Georgiy Fursey, St Petersburg University of Telecommunications:  For wide-ranging, outstanding contributions to field electron emission science and technology, particularly explosive emission and emission from semiconductors.

Robert Gomer, University of Chicago:  For outstanding contributions to science, especially areas of field electron and ion emission and their application to problems in surface chemistry, and for public service.

Kazuhiro Hono, National Institute for Materials Science:  For key contributions to the growth of atom probe, developments in instrumentation, and broad utilization of the technique to impact the study of magnetic materials and precipitation hardening.

Gary Kellogg, Retired:  For fundamental technical contributions to laser-pulsed atom probe instrumentation and numerous aspects of surface and materials science, and for extraordinary service to the nanoscience community.

Thomas Kelly, Cameca Inc.:  For revolutionizing atom probe technology with the invention of the LEAP, and for service to the IFES community as President of the society.

Hans-Juergen Kreuzer, Dalhousie University:  Published more than 325 papers, 8 books, and 6 patents in the area of physics and chemistry of high electric fields.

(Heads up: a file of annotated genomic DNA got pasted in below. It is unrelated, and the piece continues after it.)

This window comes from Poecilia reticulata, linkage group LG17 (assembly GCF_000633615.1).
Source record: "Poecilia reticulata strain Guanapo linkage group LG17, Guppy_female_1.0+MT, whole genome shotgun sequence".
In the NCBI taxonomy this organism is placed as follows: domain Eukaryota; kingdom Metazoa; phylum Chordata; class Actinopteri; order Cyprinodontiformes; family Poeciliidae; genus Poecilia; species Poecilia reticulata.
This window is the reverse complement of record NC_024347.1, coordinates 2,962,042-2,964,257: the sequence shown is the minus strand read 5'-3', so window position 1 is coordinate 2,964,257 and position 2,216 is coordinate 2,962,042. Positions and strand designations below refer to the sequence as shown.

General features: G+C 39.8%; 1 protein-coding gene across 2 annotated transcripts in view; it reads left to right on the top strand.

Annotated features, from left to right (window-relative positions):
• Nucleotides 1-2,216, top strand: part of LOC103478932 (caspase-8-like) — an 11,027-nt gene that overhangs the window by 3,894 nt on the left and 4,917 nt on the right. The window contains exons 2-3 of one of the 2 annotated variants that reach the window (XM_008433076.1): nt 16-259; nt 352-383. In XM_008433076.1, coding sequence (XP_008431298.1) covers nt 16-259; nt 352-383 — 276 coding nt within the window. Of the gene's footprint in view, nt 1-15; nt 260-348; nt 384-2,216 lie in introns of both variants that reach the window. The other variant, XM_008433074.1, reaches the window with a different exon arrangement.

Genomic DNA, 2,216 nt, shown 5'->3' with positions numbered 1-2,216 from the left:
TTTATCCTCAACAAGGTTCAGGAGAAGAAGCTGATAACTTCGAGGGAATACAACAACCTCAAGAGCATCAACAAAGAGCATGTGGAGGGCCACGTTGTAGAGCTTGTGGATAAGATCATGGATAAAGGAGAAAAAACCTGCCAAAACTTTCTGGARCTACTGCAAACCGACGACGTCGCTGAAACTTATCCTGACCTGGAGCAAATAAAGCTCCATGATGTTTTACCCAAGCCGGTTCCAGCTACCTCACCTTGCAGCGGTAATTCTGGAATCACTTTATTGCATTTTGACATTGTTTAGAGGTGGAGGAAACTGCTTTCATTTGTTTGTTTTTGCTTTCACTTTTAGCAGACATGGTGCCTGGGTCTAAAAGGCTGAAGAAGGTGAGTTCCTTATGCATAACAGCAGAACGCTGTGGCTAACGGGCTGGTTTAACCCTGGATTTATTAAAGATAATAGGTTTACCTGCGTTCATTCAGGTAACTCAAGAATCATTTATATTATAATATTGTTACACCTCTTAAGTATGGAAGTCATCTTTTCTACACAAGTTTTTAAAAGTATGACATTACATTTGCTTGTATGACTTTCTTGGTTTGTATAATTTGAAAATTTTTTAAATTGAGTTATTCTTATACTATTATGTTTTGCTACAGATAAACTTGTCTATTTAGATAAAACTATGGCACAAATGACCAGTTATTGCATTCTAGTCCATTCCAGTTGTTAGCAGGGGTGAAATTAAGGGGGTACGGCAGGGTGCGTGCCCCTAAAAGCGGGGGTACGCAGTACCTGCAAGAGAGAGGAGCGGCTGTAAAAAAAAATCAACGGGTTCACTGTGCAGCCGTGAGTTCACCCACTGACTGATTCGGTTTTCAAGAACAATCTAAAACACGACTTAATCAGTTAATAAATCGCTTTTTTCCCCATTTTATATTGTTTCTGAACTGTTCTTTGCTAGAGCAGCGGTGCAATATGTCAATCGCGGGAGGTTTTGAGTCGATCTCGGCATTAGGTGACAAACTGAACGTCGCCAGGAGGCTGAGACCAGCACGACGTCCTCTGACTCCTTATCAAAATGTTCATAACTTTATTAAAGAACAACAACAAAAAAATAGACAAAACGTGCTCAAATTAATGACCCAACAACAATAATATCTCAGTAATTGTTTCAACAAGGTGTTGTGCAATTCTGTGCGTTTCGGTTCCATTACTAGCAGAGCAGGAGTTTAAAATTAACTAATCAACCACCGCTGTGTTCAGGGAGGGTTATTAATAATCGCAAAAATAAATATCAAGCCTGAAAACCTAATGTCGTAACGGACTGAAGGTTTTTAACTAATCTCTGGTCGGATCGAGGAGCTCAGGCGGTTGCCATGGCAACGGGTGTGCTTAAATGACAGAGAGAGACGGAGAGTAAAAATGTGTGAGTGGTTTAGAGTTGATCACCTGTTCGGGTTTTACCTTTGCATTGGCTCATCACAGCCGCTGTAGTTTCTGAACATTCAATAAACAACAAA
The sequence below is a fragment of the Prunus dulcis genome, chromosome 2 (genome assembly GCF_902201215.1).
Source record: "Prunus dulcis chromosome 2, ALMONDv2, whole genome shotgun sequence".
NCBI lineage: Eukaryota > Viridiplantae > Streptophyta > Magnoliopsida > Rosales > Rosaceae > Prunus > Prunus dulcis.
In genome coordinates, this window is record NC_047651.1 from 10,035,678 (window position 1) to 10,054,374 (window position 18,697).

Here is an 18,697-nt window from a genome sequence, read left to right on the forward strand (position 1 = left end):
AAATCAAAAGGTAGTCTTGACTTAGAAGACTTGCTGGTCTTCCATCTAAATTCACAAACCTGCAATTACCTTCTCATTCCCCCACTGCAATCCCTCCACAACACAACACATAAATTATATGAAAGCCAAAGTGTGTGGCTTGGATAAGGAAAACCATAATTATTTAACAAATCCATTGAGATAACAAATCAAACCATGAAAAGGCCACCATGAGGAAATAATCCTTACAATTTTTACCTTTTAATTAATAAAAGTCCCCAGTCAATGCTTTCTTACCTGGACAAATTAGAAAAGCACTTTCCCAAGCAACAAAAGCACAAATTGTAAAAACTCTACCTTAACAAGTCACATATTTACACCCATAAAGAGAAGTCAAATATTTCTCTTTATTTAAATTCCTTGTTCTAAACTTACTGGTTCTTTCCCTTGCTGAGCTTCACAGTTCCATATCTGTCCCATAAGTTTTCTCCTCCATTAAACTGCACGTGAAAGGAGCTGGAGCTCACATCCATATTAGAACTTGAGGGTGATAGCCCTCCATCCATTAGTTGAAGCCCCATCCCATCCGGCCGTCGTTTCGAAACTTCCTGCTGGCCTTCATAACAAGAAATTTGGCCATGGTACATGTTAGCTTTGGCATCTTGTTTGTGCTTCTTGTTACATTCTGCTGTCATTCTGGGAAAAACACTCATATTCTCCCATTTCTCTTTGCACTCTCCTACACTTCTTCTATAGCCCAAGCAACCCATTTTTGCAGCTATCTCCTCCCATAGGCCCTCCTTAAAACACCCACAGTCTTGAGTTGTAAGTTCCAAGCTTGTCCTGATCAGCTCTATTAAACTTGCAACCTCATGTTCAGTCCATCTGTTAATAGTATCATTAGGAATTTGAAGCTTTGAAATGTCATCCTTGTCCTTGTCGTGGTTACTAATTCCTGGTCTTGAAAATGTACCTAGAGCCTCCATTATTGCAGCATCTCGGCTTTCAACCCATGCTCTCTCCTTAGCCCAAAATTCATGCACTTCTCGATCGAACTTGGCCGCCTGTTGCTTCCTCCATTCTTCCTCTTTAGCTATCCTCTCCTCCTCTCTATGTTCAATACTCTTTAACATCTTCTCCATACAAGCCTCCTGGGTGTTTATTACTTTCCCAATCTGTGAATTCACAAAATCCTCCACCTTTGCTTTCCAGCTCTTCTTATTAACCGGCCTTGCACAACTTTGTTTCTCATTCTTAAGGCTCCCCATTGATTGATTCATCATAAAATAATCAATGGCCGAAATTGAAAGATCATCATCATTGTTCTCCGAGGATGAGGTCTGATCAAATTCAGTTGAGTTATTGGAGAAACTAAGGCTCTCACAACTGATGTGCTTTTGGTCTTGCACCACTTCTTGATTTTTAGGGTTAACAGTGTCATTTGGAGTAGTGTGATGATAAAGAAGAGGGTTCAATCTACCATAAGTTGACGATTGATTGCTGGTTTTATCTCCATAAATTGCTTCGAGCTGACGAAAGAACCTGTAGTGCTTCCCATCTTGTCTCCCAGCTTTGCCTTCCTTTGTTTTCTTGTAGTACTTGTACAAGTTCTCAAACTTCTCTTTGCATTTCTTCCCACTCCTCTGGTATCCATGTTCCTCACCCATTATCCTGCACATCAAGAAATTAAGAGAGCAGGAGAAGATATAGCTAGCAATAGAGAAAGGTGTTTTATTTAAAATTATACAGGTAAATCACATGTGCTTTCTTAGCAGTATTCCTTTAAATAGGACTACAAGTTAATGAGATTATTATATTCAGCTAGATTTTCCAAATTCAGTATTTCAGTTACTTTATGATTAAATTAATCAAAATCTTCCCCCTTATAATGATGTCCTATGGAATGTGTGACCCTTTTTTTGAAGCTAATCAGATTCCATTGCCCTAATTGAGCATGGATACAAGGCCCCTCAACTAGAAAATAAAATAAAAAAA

Norbert Kruse, Washington State University:  For sustained contributions towards understanding chemical physics at materials surfaces and outstanding service to the high field nanoscience and atom probe communities.

Allan Melmed, Retired:  One of the most distinguished scientists of the IFES community, with a lifetime experience in field emission since his PhD thesis with the late EW Müller.

Michael Miller, Retired:  For seminal contributions in the development and application of atom probe tomography as demonstrated by his 600+ publications, service to the community, and impactful collaborations with numerous international scientists and engineers in their development and use of atom probe tomography.

Marwan Mousa, Mu'tah University:  For outstanding contributions to field emission science and for service to the society including organization of the 45th IFES.